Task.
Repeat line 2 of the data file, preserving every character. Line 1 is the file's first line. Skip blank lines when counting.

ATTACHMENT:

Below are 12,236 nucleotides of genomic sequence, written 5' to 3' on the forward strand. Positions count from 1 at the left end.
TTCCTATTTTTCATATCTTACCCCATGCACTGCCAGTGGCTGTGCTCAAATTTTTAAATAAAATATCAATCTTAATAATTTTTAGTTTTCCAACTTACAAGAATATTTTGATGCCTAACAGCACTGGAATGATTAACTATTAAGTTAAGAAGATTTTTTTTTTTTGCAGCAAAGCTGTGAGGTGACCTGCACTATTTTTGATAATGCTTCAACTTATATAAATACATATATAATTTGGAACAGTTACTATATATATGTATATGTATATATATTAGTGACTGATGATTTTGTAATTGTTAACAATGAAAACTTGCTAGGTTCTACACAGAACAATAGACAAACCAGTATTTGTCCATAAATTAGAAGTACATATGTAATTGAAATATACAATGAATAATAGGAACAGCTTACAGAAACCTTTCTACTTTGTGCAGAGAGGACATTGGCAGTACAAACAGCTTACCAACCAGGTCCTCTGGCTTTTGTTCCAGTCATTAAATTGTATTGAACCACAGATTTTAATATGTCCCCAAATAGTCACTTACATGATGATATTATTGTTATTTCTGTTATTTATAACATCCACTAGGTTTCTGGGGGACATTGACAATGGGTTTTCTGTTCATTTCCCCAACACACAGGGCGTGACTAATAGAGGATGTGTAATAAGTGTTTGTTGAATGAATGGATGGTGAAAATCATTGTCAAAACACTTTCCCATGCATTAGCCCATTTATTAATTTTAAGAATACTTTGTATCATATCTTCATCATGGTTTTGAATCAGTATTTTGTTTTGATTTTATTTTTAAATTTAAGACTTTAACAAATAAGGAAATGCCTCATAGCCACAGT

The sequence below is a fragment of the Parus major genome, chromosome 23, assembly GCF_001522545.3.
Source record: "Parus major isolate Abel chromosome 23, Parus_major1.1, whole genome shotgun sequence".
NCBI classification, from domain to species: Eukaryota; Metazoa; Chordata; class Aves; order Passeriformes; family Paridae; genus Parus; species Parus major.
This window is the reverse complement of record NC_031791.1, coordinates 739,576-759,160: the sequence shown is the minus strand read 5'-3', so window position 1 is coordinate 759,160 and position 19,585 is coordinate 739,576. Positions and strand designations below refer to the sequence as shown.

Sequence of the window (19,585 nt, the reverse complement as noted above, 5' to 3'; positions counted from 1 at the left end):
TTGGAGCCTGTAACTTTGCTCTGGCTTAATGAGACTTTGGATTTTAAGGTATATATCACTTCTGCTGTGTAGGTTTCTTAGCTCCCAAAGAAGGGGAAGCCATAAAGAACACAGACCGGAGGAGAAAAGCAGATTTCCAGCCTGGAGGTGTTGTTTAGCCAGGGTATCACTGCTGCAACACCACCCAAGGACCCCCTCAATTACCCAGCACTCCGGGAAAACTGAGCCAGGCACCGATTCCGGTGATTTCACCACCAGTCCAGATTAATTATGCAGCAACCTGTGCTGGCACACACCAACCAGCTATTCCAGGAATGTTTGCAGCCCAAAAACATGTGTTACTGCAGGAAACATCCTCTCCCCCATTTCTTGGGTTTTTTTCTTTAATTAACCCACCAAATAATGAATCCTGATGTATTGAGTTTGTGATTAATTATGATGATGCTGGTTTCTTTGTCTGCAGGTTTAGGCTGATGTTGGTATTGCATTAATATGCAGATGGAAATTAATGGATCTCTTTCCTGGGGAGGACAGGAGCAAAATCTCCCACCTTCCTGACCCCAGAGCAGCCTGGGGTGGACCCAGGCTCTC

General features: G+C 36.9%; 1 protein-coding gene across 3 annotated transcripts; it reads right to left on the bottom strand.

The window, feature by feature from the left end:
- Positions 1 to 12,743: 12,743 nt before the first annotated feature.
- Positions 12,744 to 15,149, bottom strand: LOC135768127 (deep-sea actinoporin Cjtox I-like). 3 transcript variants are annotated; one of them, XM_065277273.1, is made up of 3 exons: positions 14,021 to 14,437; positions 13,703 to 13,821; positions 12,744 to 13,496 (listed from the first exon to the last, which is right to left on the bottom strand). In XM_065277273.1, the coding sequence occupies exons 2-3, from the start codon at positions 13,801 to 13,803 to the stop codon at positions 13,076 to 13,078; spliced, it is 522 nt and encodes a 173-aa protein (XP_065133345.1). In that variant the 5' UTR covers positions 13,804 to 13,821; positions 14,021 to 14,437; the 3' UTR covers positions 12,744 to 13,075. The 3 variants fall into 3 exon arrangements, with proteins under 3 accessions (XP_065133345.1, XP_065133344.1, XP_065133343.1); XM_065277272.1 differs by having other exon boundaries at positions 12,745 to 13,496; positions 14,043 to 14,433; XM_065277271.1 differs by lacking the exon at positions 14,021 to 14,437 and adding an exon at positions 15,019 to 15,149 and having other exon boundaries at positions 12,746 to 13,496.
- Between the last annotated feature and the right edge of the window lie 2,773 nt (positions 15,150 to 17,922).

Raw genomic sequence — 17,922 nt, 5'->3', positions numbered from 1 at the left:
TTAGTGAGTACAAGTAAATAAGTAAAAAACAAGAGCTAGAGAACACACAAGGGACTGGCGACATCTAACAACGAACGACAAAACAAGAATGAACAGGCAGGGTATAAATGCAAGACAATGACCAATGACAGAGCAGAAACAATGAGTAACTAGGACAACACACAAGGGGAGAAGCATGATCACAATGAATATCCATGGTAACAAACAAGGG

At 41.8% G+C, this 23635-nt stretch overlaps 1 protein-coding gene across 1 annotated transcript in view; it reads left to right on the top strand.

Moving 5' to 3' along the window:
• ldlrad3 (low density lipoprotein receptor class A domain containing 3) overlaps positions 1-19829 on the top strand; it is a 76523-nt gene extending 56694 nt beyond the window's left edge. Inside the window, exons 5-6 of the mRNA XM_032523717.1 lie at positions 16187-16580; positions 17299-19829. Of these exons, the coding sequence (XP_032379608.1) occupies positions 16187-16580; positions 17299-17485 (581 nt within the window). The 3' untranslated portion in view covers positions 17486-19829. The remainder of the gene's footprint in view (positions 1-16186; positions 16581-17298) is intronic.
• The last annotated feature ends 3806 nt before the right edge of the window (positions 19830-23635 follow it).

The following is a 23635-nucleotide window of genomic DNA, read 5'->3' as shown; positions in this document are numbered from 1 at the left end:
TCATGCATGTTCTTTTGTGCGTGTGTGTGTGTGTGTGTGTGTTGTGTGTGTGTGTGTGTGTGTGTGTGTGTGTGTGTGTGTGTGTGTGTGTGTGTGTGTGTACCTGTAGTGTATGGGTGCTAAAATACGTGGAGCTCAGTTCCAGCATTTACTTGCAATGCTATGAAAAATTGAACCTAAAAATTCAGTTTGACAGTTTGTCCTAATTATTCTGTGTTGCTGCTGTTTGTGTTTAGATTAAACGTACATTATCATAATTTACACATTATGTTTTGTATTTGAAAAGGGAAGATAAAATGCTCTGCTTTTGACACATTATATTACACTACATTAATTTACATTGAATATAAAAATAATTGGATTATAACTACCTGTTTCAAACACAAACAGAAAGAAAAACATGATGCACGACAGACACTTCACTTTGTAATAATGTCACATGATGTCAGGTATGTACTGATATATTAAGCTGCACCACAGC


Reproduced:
TTCCTATTTTTCATATCTTACCCCATGCACTGCCAGTGGCTGTGCTCAAATTTTTAAATAAAATATCAATCTTAATAATTTTTAGTTTTCCAACTTACAAGAATATTTTGATGCCTAACAGCACTGGAATGATTAACTATTAAGTTAAGAAGATTTTTTTTTTTTGCAGCAAAGCTGTGAGGTGACCTGCACTATTTTTGATAATGCTTCAACTTATATAAATACATATATAATTTGGAACAGTTACTATATATATGTATATGTATATATATTAGTGACTGATGATTTTGTAATTGTTAACAATGAAAACTTGCTAGGTTCTACACAGAACAATAGACAAACCAGTATTTGTCCATAAATTAGAAGTACATATGTAATTGAAATATACAATGAATAATAGGAACAGCTTACAGAAACCTTTCTACTTTGTGCAGAGAGGACATTGGCAGTACAAACAGCTTACCAACCAGGTCCTCTGGCTTTTGTTCCAGTCATTAAATTGTATTGAACCACAGATTTTAATATGTCCCCAAATAGTCACTTACATGATGATATTATTGTTATTTCTGTTATTTATAACATCCACTAGGTTTCTGGGGGACATTGACAATGGGTTTTCTGTTCATTTCCCCAACACACAGGGCGTGACTAATAGAGGATGTGTAATAAGTGTTTGTTGAATGAATGGATGGTGAAAATCATTGTCAAAACACTTTCCCATGCATTAGCCCATTTATTAATTTTAAGAATACTTTGTATCATATCTTCATCATGGTTTTGAATCAGTATTTTGTTTTGATTTTATTTTTAAATTTAAGACTTTAACAAATAAGGAAATGCCTCATAGCCACAGT